My Thoughts About Sundays at Tiffany’s by James Patterson and Gabriel Charbonnet (Book Review #29)


“What if your imaginary friend from childhood was your one true love”.

And that sentence alone made me get this book.

This book is a love story (obviously) between Jane, who since childhood has been the shadow of her mother who is very popular in the entertainment industry, and Michael, an “angel” whom Jane’s only solace when Jane was young.

It appeared on the book that Jane has a sad life. Always following her mother whatever she was told to do and following her mother wherever she went. The book follows the premise that every child who feels like being lost with the current situation that they have is being sent somewhat like a “guide” or “angel” to befriend and help them go through what they are going through. But here’s the catch, after the child turns 9 years old his/her guide will leave him/her and all the memories of that child with the guide will be lost. And so Michael left Jane on her 9th birthday making Jane so miserable and sad despite his promise that life will be okay.

“Love means never having to be apart”
― James Patterson, Sundays at Tiffany’s
Despite the supposed to be erasing of memories of all her encounters with Michael, Jane’s memory of Michael was not erased. And 23 years later Michael returns to the city where Jane lives. Jane’s memory of Michael is still fresh. He still thinks of him every time. And 23 years after Michael left her, her life didn’t change. She was still the same Jane that’s always a shadow of her mother. She’s also in a relationship where it seems like she’s the only one who’s doing everything to make it work. He wants someone like Michael to talk to. And in that instant when her life seems to crumble he saw Michael again, who didn’t change a bit, to where her happiest moment when she was still young – having a large sundae on a Sunday afternoon across Tiffany’s jewelry shop.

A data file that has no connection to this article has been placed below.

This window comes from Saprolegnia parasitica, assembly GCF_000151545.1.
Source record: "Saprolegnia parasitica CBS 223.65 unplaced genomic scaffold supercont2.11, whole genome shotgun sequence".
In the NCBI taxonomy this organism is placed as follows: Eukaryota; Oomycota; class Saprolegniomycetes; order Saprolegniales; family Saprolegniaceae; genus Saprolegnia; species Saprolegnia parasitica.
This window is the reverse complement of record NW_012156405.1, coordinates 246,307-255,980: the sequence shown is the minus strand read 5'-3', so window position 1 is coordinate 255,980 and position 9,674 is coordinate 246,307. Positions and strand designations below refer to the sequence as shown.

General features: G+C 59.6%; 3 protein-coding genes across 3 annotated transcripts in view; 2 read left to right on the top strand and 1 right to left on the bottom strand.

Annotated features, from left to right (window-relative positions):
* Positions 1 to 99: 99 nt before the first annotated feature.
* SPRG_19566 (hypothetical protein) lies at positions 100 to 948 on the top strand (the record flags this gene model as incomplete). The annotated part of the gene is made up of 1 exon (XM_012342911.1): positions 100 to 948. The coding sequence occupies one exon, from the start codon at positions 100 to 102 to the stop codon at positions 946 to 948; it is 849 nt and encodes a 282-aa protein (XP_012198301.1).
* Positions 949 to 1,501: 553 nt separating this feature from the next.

“She had a lot of hugs to give, but not enough people to give them to.”
― James Patterson, Sundays at Tiffany’s

And there first encounter after so many years of being separated was marked first by hesitation and doubt but all went well after that. Readers will the follow Jane and Michael as they made up for the loss time that they were separated and how they solved the mystery why Michael really came back for Jane.

What I like about the book is that it is an easy read. The book is divided into short chapters making me finish it so quickly. I believed that that setup worked for this book. The novel doesn’t need all the details that some other book requires. The structure all worked for me. And despite being a short read, it didn’t fail to surprise me with its twist and ending. Some parts are just too abrupt for me.

The characters were all developed and readers would easily feel for them. The author also works magic with how he describe characters and settings on the book. The book has its share of warmth.

“People always remember the worst day of their lifes. It becomes a part of them forever.”
― James Patterson, Sundays at Tiffany’s
The book is a journey towards self-discovery. The book teaches readers to have faith, hope and believe, despite our life sometimes s*ck, that the future is always bright.

Overall, this book will definitely not the last book by James Patterson that I’ll read. 🙂

“Just because life is hard, and always ends in a bad way, doesn’t mean that all stories have to, even if that’s what they tell us in school and in the New York Times Review. In fact, it’s a good thing that stories are as different as we are, one from another.”
― James Patterson, Sundays at Tiffany’s

3 stars out of 5.

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